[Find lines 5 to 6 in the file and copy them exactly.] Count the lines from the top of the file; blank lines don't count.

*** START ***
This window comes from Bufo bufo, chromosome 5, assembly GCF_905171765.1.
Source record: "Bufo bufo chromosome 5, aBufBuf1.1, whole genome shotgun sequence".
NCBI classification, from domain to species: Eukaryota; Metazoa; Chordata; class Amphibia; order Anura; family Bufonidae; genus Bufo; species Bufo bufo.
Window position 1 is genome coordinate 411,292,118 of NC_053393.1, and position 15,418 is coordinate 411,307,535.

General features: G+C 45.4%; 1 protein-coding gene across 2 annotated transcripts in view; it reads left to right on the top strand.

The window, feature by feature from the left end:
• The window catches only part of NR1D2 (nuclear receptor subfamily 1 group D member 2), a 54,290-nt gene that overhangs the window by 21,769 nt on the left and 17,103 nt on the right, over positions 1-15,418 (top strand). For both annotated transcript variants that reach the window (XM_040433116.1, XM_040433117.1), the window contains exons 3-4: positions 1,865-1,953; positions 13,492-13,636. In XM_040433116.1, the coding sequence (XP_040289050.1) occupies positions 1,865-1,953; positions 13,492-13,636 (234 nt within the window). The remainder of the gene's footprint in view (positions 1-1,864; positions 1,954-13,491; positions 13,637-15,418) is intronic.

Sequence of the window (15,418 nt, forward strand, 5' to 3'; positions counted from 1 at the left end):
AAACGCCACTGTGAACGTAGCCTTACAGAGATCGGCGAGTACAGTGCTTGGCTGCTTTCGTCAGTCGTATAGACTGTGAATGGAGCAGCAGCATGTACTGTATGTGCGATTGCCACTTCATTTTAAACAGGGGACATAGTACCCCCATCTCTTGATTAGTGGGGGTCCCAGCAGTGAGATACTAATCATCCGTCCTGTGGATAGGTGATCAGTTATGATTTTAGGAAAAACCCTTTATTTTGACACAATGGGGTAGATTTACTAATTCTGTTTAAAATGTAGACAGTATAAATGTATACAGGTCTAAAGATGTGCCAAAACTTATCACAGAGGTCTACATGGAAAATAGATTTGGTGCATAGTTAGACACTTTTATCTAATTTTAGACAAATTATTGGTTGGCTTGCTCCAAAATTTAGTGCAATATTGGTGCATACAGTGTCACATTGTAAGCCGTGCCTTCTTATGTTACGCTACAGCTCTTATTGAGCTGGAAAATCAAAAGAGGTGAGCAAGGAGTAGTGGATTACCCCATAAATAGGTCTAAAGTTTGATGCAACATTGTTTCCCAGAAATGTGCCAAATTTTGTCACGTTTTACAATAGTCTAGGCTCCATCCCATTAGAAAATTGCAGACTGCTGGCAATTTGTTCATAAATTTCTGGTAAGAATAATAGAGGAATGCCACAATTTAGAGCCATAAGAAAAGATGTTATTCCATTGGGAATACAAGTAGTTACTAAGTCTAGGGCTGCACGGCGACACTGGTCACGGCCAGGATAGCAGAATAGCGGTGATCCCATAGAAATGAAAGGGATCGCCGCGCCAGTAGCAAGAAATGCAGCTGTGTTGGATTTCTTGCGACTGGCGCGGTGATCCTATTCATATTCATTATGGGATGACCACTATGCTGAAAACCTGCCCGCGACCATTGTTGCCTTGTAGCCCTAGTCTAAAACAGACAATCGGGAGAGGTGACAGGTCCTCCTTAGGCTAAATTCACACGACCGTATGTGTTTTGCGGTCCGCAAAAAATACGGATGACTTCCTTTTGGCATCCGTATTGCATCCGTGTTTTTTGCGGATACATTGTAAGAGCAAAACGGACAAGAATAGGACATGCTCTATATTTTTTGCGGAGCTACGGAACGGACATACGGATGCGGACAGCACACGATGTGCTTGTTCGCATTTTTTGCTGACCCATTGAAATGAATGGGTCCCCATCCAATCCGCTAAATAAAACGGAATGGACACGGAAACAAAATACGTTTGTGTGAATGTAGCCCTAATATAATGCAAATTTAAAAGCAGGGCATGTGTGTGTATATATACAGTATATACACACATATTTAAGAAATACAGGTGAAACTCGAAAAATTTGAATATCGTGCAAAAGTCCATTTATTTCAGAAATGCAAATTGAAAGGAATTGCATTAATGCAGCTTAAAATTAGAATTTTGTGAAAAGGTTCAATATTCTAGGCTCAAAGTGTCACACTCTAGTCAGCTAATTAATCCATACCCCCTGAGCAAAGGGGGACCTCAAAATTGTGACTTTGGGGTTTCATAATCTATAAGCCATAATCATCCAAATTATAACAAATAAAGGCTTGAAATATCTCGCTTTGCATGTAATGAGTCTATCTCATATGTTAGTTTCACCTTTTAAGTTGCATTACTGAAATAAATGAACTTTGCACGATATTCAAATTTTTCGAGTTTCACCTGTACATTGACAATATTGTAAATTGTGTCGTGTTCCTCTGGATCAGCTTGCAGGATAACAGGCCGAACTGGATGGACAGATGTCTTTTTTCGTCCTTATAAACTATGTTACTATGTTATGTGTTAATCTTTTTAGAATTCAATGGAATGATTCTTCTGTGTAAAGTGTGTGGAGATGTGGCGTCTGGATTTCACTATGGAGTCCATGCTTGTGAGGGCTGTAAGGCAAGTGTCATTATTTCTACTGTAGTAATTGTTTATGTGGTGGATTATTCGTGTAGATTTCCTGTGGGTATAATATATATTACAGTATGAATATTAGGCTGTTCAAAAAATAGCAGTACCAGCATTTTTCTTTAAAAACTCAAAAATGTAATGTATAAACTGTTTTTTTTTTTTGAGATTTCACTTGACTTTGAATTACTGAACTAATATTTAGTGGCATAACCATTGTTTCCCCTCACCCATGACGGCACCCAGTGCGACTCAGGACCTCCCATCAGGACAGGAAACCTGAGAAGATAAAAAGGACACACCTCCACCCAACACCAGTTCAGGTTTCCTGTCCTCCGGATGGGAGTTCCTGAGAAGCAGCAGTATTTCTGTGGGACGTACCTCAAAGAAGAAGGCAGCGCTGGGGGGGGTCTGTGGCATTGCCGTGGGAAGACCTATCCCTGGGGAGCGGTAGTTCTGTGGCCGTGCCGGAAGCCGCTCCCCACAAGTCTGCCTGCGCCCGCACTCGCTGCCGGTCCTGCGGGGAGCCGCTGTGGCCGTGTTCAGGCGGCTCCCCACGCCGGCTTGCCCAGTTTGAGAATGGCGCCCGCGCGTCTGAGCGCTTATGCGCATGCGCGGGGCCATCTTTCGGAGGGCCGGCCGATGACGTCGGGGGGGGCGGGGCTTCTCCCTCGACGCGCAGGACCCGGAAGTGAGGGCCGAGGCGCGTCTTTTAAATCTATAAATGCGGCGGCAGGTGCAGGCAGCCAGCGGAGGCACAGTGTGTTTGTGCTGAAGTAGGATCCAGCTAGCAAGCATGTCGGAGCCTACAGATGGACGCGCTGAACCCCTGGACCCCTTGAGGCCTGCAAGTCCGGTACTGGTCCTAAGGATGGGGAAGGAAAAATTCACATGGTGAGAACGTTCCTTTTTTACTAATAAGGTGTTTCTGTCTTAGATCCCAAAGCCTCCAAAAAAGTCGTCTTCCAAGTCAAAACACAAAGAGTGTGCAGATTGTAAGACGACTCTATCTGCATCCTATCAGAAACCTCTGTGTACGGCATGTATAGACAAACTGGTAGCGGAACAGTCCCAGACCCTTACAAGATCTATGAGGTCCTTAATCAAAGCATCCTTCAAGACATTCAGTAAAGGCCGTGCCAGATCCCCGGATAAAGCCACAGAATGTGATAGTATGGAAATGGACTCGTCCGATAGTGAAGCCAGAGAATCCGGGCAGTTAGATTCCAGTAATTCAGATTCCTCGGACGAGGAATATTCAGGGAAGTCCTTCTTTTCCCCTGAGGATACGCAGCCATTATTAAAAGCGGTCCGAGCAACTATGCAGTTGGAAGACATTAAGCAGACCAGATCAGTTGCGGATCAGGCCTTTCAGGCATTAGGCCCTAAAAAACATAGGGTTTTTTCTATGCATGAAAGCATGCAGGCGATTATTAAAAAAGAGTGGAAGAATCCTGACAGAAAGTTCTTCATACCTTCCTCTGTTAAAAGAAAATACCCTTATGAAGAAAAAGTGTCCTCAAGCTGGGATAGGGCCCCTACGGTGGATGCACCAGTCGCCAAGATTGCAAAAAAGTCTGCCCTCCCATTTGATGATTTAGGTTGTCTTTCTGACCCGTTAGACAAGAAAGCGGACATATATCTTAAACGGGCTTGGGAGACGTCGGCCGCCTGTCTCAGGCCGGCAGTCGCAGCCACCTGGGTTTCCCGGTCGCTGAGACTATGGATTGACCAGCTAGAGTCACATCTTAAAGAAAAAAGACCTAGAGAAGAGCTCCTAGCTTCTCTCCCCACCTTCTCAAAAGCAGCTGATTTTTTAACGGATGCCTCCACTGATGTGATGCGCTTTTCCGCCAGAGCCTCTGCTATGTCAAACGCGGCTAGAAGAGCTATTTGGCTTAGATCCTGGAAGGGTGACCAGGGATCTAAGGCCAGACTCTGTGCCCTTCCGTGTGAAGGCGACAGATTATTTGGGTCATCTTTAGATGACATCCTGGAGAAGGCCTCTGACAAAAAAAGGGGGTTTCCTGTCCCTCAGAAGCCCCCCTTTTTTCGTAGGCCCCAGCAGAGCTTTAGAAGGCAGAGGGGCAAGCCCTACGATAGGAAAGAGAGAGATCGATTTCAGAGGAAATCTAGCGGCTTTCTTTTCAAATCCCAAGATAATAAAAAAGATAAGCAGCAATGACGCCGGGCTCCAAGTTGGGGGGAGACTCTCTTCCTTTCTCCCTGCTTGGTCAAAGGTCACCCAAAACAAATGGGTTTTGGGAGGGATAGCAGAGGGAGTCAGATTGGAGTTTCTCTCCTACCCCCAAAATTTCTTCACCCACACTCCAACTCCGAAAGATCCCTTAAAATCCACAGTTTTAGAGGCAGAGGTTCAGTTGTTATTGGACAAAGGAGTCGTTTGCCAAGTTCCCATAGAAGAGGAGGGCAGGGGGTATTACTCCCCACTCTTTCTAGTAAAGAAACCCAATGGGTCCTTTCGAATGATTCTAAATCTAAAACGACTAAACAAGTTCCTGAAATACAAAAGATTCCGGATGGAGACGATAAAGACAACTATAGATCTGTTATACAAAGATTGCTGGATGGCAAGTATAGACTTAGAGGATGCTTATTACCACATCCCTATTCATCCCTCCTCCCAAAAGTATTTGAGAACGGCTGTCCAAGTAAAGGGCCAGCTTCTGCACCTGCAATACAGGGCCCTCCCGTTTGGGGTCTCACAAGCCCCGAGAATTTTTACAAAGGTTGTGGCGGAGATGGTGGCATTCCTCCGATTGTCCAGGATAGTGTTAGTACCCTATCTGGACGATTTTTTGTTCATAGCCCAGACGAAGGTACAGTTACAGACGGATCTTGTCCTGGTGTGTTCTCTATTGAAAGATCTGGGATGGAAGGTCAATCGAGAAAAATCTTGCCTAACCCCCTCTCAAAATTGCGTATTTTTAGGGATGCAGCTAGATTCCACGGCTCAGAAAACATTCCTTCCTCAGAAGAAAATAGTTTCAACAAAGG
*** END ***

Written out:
General features: G+C 45.4%; 1 protein-coding gene across 2 annotated transcripts in view; it reads left to right on the top strand.

The window, feature by feature from the left end: